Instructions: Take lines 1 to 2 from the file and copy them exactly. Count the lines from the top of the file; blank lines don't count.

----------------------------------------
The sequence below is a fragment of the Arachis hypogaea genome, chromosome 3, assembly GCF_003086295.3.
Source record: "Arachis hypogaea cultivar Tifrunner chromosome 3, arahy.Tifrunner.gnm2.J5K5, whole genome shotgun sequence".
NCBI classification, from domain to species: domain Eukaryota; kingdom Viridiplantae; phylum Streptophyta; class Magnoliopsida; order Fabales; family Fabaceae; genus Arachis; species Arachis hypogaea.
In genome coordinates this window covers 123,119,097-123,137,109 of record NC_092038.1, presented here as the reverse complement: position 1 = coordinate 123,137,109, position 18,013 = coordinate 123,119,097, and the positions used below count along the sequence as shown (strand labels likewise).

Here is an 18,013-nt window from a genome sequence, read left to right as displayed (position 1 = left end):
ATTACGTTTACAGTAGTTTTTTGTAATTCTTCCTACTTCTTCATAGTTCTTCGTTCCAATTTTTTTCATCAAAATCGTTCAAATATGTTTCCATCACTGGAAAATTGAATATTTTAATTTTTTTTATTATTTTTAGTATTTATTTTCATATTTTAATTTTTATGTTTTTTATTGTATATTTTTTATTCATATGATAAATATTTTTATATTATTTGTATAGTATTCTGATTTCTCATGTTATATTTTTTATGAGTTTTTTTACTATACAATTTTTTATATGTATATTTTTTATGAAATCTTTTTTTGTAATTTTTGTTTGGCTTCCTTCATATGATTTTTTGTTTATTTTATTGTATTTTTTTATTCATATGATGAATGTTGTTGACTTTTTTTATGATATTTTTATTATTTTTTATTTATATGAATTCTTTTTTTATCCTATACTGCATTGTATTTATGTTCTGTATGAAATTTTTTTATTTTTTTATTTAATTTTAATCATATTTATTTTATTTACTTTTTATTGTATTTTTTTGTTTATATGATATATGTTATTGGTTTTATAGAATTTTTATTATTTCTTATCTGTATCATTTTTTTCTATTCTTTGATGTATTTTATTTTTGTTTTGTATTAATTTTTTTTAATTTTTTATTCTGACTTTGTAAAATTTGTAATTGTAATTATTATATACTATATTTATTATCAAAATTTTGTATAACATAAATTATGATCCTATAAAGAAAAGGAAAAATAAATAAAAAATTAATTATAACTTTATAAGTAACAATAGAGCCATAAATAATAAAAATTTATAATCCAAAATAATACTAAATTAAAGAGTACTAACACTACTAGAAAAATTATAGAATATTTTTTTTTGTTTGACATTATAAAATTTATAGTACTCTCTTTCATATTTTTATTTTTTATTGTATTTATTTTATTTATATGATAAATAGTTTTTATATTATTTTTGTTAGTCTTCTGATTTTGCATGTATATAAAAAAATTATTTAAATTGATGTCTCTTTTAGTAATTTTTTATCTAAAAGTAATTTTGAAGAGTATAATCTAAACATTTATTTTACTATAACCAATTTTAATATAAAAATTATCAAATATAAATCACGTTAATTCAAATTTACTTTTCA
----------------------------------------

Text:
The sequence below is a fragment of the Arachis hypogaea genome, chromosome 3, assembly GCF_003086295.3.
Source record: "Arachis hypogaea cultivar Tifrunner chromosome 3, arahy.Tifrunner.gnm2.J5K5, whole genome shotgun sequence".